German teens treated "like slaves", tied with ropes and forced to pull carts alongside animals: these are the allegations facing a Germany-funded social programme in remote northern Romania.
On Tuesday, riot police backed by a helicopter stormed a farm in Viseu de Sus village where a German couple set up the programme some 15 years ago to help dozens of troubled minors.
But now the German man and four Romanians stand accused of keeping children in "slavery-like conditions", using "barbaric methods amounting to torture" and treating them in "humiliating and degrading" ways, prosecutors say.
They say the children were forced to "do exhausting physical labour", deprived of food and beaten repeatedly under "Projekt Maramures" named after the county where it is based.
Twenty children, aged 12 to 18, were in the programme's care - several of them at host families - when authorities raided the farm and seven other houses.
Berlin has said it had not been aware of any problems with the programme in the past 20 years. Some of the children have also dismissed the abuse allegations.
"What slavery? We fed the cattle and the sheep. It's not so tough to feed them. And we could eat as much as we wanted. I gained 11 kilos (24 pounds) in three months," Jonelle Kooi, who lived in a host family, told Romanian news channel Digi24.
'Forced IUD administration'
But at least four of them, who are with child protection services now, have denounced the alleged brutality of the centre employees, punishments and in the case of a young girl the forced use of a contraceptive coil, according to investigators.
It was like in a market: when the minibus with the German kids arrived, those close to the ones transporting them chose the least problematic kids; the others were sent to the centre.
Vasile Dale, a journalist from the region who wrote in 2006 on alleged abuse under the programme, said the children's treatment depended on where they were hosted.
"It was like in a market: when the minibus with the German kids arrived, those close to the ones transporting them chose the least problematic kids; the others were sent to the centre," the 40-year-old, who now lives in Denmark, told AFP.
"When I spoke to the German in charge, I was shocked: his slogan was 'work sets you free'," reminiscent of the Nazi slogan written at concentration camp entrances.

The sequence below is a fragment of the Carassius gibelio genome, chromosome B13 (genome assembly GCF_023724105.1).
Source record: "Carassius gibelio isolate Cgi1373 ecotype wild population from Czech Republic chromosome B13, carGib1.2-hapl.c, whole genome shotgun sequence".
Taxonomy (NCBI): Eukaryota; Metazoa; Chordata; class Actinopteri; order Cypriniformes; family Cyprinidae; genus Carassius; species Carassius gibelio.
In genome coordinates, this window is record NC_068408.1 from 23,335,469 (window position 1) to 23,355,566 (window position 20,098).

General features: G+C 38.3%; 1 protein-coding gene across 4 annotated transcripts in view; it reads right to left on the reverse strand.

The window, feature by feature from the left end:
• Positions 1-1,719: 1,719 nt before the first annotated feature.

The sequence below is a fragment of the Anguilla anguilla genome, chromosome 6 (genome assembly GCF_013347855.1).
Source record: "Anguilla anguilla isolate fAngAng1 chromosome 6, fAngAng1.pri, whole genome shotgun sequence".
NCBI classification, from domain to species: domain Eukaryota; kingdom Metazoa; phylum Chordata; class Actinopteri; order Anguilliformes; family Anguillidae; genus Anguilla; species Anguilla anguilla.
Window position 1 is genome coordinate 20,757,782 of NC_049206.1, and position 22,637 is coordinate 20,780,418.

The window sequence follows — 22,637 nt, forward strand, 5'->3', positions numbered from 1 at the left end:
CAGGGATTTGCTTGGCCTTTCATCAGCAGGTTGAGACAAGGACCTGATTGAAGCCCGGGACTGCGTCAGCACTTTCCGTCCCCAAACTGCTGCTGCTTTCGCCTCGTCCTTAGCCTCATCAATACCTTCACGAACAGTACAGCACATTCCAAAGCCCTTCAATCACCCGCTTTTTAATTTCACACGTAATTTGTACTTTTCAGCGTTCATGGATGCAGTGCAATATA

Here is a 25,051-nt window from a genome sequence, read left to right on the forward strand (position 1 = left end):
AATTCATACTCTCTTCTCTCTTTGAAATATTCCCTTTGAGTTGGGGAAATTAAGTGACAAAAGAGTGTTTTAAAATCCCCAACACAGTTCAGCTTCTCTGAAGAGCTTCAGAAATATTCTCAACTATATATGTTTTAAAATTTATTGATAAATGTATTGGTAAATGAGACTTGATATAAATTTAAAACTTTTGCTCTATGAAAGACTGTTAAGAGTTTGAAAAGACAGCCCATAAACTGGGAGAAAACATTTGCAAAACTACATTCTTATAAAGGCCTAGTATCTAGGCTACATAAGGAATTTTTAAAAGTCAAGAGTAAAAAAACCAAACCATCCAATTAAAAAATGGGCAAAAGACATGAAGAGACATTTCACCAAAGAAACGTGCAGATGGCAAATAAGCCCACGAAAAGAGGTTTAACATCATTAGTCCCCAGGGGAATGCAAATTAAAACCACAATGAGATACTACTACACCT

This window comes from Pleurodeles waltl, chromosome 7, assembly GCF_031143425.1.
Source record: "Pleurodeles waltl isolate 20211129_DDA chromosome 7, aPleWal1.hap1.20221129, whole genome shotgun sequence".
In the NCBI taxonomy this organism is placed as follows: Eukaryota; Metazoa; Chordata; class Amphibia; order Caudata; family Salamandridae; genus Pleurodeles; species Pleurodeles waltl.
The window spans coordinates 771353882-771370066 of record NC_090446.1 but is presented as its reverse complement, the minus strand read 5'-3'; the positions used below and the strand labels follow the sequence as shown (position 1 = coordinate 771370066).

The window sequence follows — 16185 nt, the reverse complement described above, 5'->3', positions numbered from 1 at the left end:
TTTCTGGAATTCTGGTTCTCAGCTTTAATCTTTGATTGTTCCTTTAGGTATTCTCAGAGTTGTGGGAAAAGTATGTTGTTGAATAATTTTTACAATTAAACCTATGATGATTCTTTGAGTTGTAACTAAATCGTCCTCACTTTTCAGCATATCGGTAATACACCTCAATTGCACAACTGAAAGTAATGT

Dale said it was "impossible" that the Maramures child protection agency had no idea what was going on. But authorities closed their eyes, he said, since it concerned a "centre for German teens under the supervision of the German state".
600 euros per child
A Viseu de Sus town hall official, who spoke to AFP on condition of anonymity, insisted she had never received any complaints.
About 15 families took part in the programme, receiving about 600 euros ($660; Dh2,424) per month per child, a sizeable sum in one of the European Union's poorest members where those in rural areas typically earn less than 300 euros per month.
The centre, which on its website offers "educational and recreational activities in nature", received up to 6,000 euros per month per child, according to Romanian media reports.
In the searches conducted Tuesday, investigators seized close to 150,000 euros from the suspects.
The German, 61, and the four Romanians have now been detained 30 days, while his German wife and two other centre employees are still under investigation.
In Viseu de Sus, which lives from tourism, many of its 15,000 inhabitants are afraid the village's reputation has been "tainted".
The case follows the killings of two Romanian teenage girls in the southern town of Caracal.
Several top officials have been sacked after it emerged that one of the girls made three calls to emergency services to report her own kidnapping but that the police failed to react in time.